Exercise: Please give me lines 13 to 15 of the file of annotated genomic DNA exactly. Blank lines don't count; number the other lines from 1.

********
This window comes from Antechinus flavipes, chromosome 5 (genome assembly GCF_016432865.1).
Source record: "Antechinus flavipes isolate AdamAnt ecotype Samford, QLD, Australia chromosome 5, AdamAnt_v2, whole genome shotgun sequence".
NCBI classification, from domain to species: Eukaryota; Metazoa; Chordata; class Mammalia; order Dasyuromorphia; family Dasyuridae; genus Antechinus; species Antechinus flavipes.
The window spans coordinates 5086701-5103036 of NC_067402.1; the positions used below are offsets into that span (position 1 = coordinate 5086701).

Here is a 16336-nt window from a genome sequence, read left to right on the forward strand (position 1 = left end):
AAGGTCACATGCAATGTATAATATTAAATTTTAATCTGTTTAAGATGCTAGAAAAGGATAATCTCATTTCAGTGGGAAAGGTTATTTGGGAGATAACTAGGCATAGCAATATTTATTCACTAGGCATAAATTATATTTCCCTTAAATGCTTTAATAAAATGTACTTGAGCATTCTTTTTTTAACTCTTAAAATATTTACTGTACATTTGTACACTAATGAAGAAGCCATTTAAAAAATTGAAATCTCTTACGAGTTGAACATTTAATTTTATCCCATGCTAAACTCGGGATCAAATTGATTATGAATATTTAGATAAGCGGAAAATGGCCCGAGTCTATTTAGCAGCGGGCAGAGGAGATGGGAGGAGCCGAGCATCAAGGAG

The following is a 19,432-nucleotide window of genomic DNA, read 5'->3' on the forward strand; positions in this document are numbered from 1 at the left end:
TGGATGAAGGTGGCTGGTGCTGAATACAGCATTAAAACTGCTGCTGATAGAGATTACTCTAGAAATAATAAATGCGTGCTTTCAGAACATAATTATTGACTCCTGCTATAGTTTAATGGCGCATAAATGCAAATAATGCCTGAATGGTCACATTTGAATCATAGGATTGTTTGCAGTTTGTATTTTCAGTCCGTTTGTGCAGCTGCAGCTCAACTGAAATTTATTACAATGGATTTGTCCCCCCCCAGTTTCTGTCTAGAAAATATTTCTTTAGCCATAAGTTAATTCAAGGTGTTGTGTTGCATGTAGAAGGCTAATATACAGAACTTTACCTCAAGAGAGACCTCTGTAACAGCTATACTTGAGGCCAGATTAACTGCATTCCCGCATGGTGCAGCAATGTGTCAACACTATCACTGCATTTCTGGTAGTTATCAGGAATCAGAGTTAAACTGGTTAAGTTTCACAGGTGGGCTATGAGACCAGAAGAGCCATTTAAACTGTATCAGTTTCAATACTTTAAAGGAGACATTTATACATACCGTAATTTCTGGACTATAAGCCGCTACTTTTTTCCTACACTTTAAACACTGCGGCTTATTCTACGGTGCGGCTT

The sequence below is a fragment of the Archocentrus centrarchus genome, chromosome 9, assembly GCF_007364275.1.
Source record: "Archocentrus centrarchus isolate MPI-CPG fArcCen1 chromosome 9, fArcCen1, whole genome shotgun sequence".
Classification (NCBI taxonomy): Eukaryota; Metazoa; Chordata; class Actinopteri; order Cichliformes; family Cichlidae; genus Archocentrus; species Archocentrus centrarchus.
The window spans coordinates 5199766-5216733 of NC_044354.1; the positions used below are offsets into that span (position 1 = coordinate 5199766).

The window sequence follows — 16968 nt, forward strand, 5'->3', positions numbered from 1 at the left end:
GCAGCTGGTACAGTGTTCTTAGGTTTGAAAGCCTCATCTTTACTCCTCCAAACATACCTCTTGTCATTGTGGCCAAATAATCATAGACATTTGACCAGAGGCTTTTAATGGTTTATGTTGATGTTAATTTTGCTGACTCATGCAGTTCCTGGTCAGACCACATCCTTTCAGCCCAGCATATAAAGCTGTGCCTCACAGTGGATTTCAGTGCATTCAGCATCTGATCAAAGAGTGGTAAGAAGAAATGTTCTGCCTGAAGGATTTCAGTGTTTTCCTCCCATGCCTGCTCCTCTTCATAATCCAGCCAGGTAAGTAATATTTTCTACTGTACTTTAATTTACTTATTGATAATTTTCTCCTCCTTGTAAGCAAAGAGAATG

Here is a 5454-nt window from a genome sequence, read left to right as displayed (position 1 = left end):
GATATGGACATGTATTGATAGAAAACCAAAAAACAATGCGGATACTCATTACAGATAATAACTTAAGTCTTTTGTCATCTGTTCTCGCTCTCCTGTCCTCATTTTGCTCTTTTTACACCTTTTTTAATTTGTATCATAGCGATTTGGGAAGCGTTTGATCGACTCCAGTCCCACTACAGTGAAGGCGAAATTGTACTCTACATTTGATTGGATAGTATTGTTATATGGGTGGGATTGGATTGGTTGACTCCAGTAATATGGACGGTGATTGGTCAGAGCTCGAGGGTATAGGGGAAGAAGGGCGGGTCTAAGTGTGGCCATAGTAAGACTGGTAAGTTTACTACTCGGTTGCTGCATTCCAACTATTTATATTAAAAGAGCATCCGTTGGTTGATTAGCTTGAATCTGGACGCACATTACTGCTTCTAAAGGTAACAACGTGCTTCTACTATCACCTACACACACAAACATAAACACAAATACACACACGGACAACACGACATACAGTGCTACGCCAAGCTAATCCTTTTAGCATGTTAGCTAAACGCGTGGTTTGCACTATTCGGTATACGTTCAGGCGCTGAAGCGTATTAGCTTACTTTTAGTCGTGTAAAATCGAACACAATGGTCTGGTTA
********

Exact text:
The window sequence follows — 16968 nt, forward strand, 5'->3', positions numbered from 1 at the left end:
GCAGCTGGTACAGTGTTCTTAGGTTTGAAAGCCTCATCTTTACTCCTCCAAACATACCTCTTGTCATTGTGGCCAAATAATCATAGACATTTGACCAGAGGCTTTTAATGGTTTATGTTGATGTTAATTTTGCTGACTCATGCAGTTCCTGGTCAGACCACATCCTTTCAGCCCAGCATATAAAGCTGTGCCTCACAGTGGATTTCAGTGCATTCAGCATCTGATCAAAGAGTGGTAAGAAGAAATGTTCTGCCTGAAGGATTTCAGTGTTTTCCTCCCATGCCTGCTCCTCTTCATAATCCAGCCAGGTAAGTAATATTTTCTACTGTACTTTAATTTACTTATTGATAATTTTCTCCTCCTTGTAAGCAAAGAGAATG

Here is a 5454-nt window from a genome sequence, read left to right as displayed (position 1 = left end):